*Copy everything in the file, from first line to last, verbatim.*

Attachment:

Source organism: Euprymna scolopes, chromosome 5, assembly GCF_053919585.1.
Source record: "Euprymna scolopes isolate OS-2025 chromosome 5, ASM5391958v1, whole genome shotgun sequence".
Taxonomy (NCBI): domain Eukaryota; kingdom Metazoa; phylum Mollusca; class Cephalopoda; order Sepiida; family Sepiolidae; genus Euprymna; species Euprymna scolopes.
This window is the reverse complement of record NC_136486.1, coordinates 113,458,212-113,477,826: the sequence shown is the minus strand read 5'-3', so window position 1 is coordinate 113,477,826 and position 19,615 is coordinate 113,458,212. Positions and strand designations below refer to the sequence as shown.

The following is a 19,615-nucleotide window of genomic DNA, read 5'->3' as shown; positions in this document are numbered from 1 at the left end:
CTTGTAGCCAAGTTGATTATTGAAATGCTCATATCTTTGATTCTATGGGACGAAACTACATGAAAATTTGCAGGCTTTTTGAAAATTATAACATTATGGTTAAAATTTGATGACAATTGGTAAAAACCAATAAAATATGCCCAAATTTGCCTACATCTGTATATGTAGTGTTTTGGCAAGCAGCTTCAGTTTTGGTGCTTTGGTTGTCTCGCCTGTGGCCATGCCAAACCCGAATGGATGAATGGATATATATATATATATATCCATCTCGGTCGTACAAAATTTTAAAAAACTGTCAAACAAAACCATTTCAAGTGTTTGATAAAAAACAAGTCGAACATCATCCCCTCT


Source organism: Euprymna scolopes, chromosome 5, assembly GCF_053919585.1.
Source record: "Euprymna scolopes isolate OS-2025 chromosome 5, ASM5391958v1, whole genome shotgun sequence".
Taxonomy (NCBI): domain Eukaryota; kingdom Metazoa; phylum Mollusca; class Cephalopoda; order Sepiida; family Sepiolidae; genus Euprymna; species Euprymna scolopes.
This window is the reverse complement of record NC_136486.1, coordinates 113,458,212-113,477,826: the sequence shown is the minus strand read 5'-3', so window position 1 is coordinate 113,477,826 and position 19,615 is coordinate 113,458,212. Positions and strand designations below refer to the sequence as shown.

The following is a 19,615-nucleotide window of genomic DNA, read 5'->3' as shown; positions in this document are numbered from 1 at the left end:
CTTGTAGCCAAGTTGATTATTGAAATGCTCATATCTTTGATTCTATGGGACGAAACTACATGAAAATTTGCAGGCTTTTTGAAAATTATAACATTATGGTTAAAATTTGATGACAATTGGTAAAAACCAATAAAATATGCCCAAATTTGCCTACATCTGTATATGTAGTGTTTTGGCAAGCAGCTTCAGTTTTGGTGCTTTGGTTGTCTCGCCTGTGGCCATGCCAAACCCGAATGGATGAATGGATATATATATATATATATCCATCTCGGTCGTACAAAATTTTAAAAAACTGTCAAACAAAACCATTTCAAGTGTTTGATAAAAAACAAGTCGAACATCATCCCCTCT